Book Review: Obernewtyn By Isobelle Garmody

Book Review: Obernewtyn By Isobelle GarmodyTitle: Obernewtyn
Author: Isobelle Carmody
Genre: Fantasy, Dystopian
Publisher: Random House Books
Publication Date: 9th December 2008
Goodreads Summary: In a world struggling back from the brink of apocalypse, life is harsh. And for Elspeth Gordie, it is also dangerous. That’s because Elspeth has a secret: she is a Misfit, born with mysterious mental abilities that she must keep hidden under threat of death. And her worries only multiply when she is exiled to the mountain compound known as Obernewtyn, where—for all her talents—Elspeth may finally and truly be out of her depth. Then she learns she’s not the only one concealing secrets at Obernewtyn.

{ Review }

Obernewtyn follows the story of Elspeth Gordie who lives in a post-apocalyptic world ravaged by the ‘Great White’. Elspeth, or Elf, was born with strange mental abilities that cannot be explained and will most likely get her killed if she is exposed. Hiding amongst other Misfits, Elspeth knows it isn’t long before she’s found, especially as there have been subtle warnings that she is safe from her friends and her own visions. Following a visit to her village by a Madame Vega, she is taken away to Obernewtyn, a distant compound that nobody knows much about, but what they do know is that once you’re taken there, you never return. Elspeth must constantly be on her guard at Obernewtyn because there’s something strange going on and she’s certain that whatever it is, it involves her and her coveted abilities.

The plot had many highs and lows but I don’t feel that it really had much of a driving force behind it. If you asked me to describe the plot of Obernewtyn to you, I’m not really sure where I’d begin or end as I don’t think there’s a conclusive story line and it was more like a bunch of events that happened. Some parts of the plot moved really fast and others moved really damn slowly with most of the more ‘exciting’ moments extremely rushed. I found this book very hard to get into at the beginning but once the plot got going it was easier to read. However, the ending was incredibly rushed and there were several important details that I feel were skated over leaving a few holes in my understanding of the story which was disappointing. This story is actually rather complex and in order to fully understand the new world that the author has created and what the purpose of each and every character is, you’d probably have to read this incredibly slowly and carefully or read it more than once which is a hindrance.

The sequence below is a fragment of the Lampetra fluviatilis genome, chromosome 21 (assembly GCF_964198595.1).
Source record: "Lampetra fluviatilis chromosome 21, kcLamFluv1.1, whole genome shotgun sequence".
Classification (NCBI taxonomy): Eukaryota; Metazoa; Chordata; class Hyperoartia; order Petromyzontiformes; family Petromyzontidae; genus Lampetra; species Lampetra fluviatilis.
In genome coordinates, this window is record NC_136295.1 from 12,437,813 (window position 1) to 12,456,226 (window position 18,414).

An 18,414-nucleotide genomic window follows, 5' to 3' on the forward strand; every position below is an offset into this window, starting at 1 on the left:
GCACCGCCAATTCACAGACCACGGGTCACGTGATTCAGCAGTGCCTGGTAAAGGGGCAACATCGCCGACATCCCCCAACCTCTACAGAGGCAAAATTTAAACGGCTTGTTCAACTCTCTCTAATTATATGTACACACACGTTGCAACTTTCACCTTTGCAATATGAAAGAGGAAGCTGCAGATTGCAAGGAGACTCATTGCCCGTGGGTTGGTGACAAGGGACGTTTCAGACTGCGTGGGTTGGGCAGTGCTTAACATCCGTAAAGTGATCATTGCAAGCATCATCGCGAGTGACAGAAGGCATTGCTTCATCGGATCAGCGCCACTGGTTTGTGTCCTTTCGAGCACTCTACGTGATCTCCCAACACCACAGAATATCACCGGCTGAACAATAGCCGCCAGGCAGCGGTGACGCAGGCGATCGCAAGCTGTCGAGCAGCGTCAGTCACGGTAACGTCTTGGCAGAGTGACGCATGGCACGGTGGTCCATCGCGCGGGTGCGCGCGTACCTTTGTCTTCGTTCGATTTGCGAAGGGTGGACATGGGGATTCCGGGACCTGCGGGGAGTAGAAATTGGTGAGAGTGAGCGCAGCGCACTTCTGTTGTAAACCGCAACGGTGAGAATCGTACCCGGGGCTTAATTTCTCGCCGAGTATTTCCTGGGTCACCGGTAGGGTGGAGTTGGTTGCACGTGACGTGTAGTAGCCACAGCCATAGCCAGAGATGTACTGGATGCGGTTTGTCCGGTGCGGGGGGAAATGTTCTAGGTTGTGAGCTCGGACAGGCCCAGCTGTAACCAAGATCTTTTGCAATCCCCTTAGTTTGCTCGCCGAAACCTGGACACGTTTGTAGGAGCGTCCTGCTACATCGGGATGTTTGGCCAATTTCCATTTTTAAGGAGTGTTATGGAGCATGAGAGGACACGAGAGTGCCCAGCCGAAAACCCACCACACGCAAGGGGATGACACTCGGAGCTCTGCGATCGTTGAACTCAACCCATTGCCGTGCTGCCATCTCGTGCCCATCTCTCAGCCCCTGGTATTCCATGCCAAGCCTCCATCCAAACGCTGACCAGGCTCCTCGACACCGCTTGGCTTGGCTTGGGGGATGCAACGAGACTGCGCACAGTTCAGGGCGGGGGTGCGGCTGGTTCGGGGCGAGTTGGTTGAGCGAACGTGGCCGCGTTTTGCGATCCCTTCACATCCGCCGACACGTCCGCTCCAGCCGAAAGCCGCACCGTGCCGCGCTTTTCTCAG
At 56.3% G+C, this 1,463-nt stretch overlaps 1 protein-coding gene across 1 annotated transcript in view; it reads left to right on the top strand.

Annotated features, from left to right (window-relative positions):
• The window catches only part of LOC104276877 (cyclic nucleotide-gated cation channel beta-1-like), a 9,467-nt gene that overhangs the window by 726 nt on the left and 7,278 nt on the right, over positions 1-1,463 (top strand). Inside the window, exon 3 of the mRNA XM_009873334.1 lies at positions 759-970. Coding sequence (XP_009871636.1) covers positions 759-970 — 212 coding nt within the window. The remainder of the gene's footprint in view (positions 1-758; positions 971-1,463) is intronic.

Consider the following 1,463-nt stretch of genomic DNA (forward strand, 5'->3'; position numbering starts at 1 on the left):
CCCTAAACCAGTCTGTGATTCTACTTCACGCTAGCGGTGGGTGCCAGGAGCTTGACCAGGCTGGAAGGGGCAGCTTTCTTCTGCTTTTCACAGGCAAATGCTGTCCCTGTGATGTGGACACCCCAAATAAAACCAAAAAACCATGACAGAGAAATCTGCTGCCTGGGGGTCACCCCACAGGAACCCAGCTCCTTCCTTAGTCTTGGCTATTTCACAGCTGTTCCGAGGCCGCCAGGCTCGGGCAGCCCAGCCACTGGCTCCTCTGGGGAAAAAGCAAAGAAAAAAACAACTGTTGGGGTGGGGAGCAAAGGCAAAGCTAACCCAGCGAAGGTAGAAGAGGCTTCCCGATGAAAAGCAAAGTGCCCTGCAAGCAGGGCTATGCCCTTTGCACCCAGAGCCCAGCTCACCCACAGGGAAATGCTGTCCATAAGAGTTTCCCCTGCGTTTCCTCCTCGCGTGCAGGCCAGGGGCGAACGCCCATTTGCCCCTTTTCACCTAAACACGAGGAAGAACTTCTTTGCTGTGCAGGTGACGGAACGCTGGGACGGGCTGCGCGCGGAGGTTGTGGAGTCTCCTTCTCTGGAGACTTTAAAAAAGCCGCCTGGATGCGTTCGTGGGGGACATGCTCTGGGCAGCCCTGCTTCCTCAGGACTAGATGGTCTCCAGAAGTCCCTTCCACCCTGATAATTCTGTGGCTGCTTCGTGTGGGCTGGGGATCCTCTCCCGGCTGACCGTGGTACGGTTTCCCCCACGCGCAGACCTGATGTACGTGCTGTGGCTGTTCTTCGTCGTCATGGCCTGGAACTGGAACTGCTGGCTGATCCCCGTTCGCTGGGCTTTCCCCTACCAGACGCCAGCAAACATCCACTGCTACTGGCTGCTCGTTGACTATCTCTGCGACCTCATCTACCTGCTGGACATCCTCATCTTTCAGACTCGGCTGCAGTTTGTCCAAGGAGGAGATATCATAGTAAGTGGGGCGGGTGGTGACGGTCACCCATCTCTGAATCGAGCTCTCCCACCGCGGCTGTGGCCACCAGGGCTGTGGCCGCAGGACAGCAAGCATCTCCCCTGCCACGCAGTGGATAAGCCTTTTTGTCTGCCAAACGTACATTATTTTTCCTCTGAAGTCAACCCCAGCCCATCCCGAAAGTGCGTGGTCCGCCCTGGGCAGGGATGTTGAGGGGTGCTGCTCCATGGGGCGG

The world that the author has created is really intricate with different words for familiar concepts and some altogether new words. It takes a little while to get used to her style of writing and the new universe that she has created, but once you’ve got a grasp of it, you become really absorbed into the new world post Great White. The setting and the descriptions are excellent and Isobelle Carmody presents an altogether new and unique world that I haven’t read about before. Although it isn’t explicit, the ‘Great White’ appears to have been caused by a nuclear accident so this book subtly ties into world issues that are prevalent today, but hidden in the form of fiction.

Despite the brilliant setting, I have to admit that I really didn’t take to any of the characters and this made it difficult to get into the actual story. I didn’t feel any sort of connection to the protagonist, Elspeth, nor did I have any particular feeling about any of the other characters. A lot of the characters develop drastically throughout the story and some have completely different personalities by the end which I found confusing rather than interesting. My first impressions of characters were all wrong but I felt like this was more of a genuine fault in the writing rather than a stylistic device employed by the author.

I wasn’t really sure what to expect of Obernewtyn before I picked it up and in all honesty I’m still not quite sure what to make of it now. Whilst it is an interesting story, it has a few too many highs and lows and wasn’t consistent in holding my attention at all. Sometimes I was thoroughly bored by this book, but at others I was really interested. The problem with the ‘interesting’ parts was that they either weren’t fully developed or they didn’t last long enough to peak my interest for a long period of time.  All in all, I feel that the author had a brilliant idea that didn’t quite come to fruition. There are sequels to Obernewtyn but in all honesty I’m not sure whether this book interested me enough for me to read the subsequent novels.

Many thanks to Sam at Readgig for providing me with a  review copy.


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